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A listing of community events happening in and around Renton.
The Renton Salvation Army’s annual Need Knows No Season fund-raising banquet at the Spirit of Washington Event Center Thursday drew lots of people, but brought in less money than expected. The banquet raised $41,000.
A generous community has helped ease the financial pain inflicted on 83-year-old Alvina Popke by a unscrupulous scam artist. A fund was set up at US Bank to help raise money to offset Popke’s loss. About $665 was raised from 10 donations. Because the donations are kept private, Popke can’t thank each donor personally. But, she wants everyone to know the money will help.
To promote pedestrian safety during summer school and before local children start school in fall, the City of Renton has installed the first speed camera at McKnight Middle School and a stepped-up enforcement campaign against drivers who speed, run red lights, and do not stop for school buses.
Hot rods, muscle cars, low riders and tricked-out trucks. These are just some of the more than 300 rigs that will line the streets of downtown Renton Sunday. The occasion? The Return to Renton 2008 18th Annual Benefit Car Show and Cruise.
The 23rd Annual IKEA Renton River Days kicks off July 23 and continues July 25-27. The theme for this year’s festival is “Explore the Heart of Renton.” River Days got its start in 1986. The festival includes stage entertainment, food, arts and crafts, recreation and special features for kids.
Not every day are deputies with the King County Sheriff’s Office dealing with criminals. On a recent Saturday, a sheriff’s deputy and a wildlife officer from the state Department of Fish and Wildlife worked together to hopefully reunite a fawn and its mother southeast of Renton.
City staff is currently conducting a census of the newly annexed 374 acres south of Maple Valley Highway. The land, formerly called the New Life-Aqua Barn annexation, stretches almost to 184th Avenue Southeast. This land became part of Renton June 9.
Work is under way on rebuilding the longtime McDonald’s restaurant on Rainier Avenue that was destroyed in a spectacular fire in December. Rainier Avenue that was destroyed in a spectacular fire in December. The nearly 4,000-square-foot restaurant is expected to open in late September, according to George Kobory, the project superintendent for Spectrum Enterprises of Lakewood, which is building the restaurant.
About 1,000 graduating seniors from Renton and surrounding high schools got a late-night helicopter ride over Renton, part of their graduation-night celebration. The idea was to keep them busy – and safe – on what can become a dangerous night of unsupervised partying. “We look at potentially keeping 1,000 DUIs from happening,” said Michael O’Leary, owner of AirO Inc., which offered the four-minute flights through the grad-night packages typically organized by parents of the seniors. But the noise from those dozens of helicopter flights over six nights has generated enough complaints from those trying to sleep that O’Leary will meet with Mayor Denis Law about the future of the flights.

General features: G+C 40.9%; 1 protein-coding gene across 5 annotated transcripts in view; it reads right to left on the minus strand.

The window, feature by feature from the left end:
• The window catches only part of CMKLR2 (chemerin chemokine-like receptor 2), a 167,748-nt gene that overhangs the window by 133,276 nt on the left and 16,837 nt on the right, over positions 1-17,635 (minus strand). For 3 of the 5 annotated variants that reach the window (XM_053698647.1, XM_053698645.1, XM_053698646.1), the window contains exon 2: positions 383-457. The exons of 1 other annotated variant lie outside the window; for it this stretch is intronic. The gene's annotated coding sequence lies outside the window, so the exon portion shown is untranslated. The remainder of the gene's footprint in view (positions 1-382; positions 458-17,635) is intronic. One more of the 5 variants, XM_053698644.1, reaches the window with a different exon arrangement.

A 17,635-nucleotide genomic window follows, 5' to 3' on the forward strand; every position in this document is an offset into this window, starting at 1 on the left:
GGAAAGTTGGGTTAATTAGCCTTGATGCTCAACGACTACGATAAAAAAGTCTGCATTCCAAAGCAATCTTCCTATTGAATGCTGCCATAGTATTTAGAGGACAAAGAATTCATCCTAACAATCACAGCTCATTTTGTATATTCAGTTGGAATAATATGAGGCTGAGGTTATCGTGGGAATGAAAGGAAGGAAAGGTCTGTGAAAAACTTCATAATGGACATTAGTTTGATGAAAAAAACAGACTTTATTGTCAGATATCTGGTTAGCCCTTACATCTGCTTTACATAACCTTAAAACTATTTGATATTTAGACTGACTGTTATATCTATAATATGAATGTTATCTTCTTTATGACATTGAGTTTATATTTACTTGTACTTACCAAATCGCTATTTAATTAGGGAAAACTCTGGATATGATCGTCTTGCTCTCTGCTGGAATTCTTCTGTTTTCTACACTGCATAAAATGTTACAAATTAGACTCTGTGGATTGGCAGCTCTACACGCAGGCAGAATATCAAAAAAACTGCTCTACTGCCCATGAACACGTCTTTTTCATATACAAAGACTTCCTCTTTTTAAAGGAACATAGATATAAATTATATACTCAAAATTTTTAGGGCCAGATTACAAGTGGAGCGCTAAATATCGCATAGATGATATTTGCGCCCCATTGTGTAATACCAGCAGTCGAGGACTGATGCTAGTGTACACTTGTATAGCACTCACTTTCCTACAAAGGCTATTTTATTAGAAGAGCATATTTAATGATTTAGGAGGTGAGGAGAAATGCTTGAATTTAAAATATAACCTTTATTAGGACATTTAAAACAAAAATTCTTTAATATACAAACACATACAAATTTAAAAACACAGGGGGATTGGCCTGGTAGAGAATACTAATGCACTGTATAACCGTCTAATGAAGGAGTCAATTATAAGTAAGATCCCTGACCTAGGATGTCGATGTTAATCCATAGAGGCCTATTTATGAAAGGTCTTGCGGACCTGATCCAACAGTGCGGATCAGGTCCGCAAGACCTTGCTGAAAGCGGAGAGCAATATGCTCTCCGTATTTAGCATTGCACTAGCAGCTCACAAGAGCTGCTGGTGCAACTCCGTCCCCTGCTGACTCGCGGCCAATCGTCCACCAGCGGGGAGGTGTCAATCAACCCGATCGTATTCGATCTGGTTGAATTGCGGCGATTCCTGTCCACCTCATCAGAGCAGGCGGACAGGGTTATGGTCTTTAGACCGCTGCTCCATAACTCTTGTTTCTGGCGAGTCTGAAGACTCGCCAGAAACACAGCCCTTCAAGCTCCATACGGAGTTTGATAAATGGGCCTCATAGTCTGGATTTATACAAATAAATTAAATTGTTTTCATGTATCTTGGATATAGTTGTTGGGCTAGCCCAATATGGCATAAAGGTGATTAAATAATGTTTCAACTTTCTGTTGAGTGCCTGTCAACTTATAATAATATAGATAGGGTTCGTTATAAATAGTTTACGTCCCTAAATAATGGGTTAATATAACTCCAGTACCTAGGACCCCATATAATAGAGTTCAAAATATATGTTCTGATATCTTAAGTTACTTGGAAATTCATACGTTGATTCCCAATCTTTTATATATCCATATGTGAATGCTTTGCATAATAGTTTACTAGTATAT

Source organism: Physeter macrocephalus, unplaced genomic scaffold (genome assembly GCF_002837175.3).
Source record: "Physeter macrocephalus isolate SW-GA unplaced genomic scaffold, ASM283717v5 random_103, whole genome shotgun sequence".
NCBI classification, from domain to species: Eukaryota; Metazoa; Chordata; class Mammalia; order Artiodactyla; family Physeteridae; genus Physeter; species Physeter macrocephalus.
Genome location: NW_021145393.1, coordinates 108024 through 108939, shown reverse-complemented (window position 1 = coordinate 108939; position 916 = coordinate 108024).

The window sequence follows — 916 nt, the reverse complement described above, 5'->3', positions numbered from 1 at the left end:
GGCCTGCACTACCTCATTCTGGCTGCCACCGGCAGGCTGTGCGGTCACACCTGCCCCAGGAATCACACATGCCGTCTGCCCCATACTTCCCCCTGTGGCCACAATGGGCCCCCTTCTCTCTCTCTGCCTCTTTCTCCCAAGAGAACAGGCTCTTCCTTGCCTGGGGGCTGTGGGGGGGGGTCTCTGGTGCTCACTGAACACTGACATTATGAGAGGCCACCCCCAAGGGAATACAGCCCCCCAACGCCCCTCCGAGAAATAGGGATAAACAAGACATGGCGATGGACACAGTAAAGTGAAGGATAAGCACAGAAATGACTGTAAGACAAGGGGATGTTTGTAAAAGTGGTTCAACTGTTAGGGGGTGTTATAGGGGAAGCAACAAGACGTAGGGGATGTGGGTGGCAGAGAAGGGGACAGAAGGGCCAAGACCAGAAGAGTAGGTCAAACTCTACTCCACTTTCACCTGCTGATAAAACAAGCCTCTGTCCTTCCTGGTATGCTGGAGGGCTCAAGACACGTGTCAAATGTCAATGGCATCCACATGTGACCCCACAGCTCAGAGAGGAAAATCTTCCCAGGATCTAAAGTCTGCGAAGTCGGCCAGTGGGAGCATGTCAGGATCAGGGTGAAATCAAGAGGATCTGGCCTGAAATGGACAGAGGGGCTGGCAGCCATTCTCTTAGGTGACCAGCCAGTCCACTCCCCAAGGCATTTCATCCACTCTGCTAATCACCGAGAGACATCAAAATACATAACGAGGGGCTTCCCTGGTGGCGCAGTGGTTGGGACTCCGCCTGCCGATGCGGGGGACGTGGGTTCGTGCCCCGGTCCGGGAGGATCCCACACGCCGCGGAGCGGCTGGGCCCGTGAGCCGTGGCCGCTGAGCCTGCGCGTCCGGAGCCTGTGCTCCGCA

Beginning June 29, people looking to adopt a new pet or retrieve a lost one will soon have even more opportunities to search the King County Animal shelter in Kent.
The warm weather this weekend means that summer is here, filled with outdoor movies, Renton River Days and, of course, the Fourth of July.
Denis Law is certainly not a reluctant mayor. But he gave deep thought to whether he would leave behind his decades-long career as a successful newspaper publisher to run for mayor of this city of about 80,000 people. He found that tensions among various stakeholders in the city and on the City Council were preventing the important business of the city from getting done. A change in leadership was needed at the top, he reasoned. The citizens of Renton agreed and the results are apparent, six months into Law’s first term as mayor.
As a new homeowner here in Renton and as someone who voted for improving our schools both in March and in May because I know how important having great schools are for one’s city or town, I just wanted to write and say how excited I am about the outcome, how pleased I am to think about what those funds will do for our kids, teachers, schools, and for Renton, and how proud I am of all the people who got their votes in this time.
Four local students have earned special honors at their schools.
• Renton High School student Athena Laoang has been selected from a competitive pool of applicants for a judicial internship with the Future of the Law Institute, a year-long program for high school students interested in learning more about a career in law. Laoang will attend legal workshops, career counseling, and participate in a mock trial and courthouse tour, and have an opportunity to meet with legal professionals. She will also be matched with an attorney, judge or law student mentor for the school year.
Bryn Mawr and Cascade elementary schools have been selected to receive the Washington state Title I Academic Achievement Award for academic improvement and narrowing the achievement gap between ethnic-minority and white students.